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“For more than two millennia, the teachings of Confucius have served as a guide for a substantial portion of humanity. English-language readers seeking to understand this remarkable body of thought are fortunate to have Annping Chin’s highly readable and judiciously annotated edition of The Analects.” —Henry A. Kissinger
“An astonishingly lucid exposition of The Analects. A kind of serene insight pervades the commentaries.” —Harold Bloom
“An incomparable new volume that combines a fresh and sympathetic translation with a wonderfully readable annotation. It is a joy to use and will unlock a whole new level of meaning for English-language readers.” —Orville Schell, Director of the Center on U.S.-China Relations and co-author of Wealth and Power: China’s Long March to the Twenty-First Century
--This text refers to the Paperback edition.
Text: English (translation) Original Language: Chinese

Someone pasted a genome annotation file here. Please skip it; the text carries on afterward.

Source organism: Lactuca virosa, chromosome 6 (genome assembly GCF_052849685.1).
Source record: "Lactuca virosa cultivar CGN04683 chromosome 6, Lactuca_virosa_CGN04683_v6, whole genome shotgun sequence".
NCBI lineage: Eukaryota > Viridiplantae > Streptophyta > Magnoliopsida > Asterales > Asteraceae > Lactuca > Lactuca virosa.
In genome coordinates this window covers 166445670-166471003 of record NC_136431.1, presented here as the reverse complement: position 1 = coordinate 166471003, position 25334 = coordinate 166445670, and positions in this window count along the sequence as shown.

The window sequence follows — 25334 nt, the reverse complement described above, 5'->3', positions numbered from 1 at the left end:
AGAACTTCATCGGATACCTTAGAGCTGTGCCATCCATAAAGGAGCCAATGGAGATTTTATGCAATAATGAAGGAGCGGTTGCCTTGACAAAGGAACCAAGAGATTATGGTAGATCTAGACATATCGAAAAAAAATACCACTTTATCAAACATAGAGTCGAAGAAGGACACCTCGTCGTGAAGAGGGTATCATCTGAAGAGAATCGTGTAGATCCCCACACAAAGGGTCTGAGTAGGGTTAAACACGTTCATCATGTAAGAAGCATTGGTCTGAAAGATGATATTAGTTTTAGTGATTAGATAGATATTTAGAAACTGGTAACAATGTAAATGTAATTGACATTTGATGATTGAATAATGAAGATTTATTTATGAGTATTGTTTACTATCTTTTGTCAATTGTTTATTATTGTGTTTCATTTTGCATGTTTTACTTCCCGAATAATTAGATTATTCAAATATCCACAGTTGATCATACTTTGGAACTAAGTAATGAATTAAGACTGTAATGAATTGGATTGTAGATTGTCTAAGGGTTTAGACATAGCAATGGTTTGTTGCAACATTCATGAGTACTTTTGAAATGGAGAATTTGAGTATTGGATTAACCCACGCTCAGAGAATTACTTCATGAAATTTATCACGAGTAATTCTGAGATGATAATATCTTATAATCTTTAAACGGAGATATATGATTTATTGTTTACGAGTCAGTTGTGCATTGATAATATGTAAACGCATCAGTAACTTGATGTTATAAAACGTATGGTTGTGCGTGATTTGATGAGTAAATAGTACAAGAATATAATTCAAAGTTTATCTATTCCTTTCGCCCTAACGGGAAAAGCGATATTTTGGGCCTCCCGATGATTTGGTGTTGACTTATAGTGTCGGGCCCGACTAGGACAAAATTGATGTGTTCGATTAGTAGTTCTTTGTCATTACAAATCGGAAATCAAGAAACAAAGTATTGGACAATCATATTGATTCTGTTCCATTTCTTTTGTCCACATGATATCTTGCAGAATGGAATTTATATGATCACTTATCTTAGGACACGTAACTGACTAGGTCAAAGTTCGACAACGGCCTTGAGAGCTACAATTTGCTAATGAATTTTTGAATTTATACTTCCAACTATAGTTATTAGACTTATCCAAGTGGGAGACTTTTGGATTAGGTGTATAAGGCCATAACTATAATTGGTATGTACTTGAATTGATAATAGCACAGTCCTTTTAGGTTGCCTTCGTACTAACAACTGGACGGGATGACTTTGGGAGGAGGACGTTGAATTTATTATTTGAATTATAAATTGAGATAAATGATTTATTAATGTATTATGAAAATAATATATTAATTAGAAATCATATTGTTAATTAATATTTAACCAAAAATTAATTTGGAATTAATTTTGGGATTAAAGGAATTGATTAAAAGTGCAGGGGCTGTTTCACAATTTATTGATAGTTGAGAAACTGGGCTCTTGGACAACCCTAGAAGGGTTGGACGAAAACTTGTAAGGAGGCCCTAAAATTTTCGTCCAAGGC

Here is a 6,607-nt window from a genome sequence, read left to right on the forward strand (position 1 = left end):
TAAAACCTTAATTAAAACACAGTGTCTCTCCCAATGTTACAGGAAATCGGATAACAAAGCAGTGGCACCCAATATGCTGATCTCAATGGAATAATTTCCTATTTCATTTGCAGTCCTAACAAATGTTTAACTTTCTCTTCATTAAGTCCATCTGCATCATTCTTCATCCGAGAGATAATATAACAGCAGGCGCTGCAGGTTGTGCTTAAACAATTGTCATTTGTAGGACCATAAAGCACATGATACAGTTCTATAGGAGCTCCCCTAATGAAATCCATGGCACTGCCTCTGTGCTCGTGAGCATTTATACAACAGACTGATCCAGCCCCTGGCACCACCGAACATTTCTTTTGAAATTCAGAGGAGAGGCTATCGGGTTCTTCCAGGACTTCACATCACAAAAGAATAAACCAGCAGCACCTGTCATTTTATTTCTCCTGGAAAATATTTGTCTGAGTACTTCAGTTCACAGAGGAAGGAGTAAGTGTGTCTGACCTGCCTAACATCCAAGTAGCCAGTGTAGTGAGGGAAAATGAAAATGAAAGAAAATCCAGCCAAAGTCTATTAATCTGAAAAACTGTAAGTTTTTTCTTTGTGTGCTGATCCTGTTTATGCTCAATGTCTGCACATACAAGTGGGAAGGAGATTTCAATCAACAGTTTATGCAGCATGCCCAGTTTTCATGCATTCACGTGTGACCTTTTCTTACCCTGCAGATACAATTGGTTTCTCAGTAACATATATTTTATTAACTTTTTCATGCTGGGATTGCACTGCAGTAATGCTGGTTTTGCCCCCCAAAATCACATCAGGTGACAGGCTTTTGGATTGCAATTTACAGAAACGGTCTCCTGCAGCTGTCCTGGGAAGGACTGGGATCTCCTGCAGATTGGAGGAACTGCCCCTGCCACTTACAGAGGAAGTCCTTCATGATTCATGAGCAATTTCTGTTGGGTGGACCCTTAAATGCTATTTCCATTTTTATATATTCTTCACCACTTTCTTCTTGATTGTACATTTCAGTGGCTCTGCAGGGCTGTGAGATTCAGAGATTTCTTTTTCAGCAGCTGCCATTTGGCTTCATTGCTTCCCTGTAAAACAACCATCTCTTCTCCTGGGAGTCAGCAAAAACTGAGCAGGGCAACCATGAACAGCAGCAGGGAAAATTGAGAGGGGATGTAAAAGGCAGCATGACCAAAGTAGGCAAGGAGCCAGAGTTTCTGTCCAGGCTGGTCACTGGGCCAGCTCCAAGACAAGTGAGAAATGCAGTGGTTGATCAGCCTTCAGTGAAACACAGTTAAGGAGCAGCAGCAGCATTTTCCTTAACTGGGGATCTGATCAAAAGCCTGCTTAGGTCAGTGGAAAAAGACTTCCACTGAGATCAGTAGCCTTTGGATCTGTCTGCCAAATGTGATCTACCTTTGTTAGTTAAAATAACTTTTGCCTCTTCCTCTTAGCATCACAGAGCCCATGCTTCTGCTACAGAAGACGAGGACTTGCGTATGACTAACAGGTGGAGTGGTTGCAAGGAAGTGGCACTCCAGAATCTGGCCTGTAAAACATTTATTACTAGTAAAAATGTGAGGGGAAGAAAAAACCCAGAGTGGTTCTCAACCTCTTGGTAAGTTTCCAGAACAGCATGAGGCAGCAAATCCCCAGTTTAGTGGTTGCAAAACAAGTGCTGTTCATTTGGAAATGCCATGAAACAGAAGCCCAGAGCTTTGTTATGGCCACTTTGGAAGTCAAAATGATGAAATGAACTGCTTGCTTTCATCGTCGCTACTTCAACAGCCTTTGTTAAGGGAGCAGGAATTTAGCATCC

This is not the translation by Arthur Waley (which is very good) but the one by D.C. Lau. Since Lau's translation was first published, a number of advances have been made in the field of Warring States Period scholarship which render a fair amount of the supporting material obsolete (see "The Original Analects" by Brooks and Brooks for the latest). As for the translation itself, it's rife with awkward and mystifying word choices -- for instance, in a passage in chapter 11 in which the disciple Zilu (Tzu-lu, in Wade-Giles romanization, which Lau uses) gets the better of Confucius in an argument, Waley translates the Master's retort, "It is remarks of that kind that make me hate glib people," and the Brookses and Huang Chichung make similar choices; but Lau renders it, "It is for this reason that I dislike men who are plausible." Similar mishandlings of connotation appear throughout the book. For an old-fashioned translation, Waley's is a hundred times better.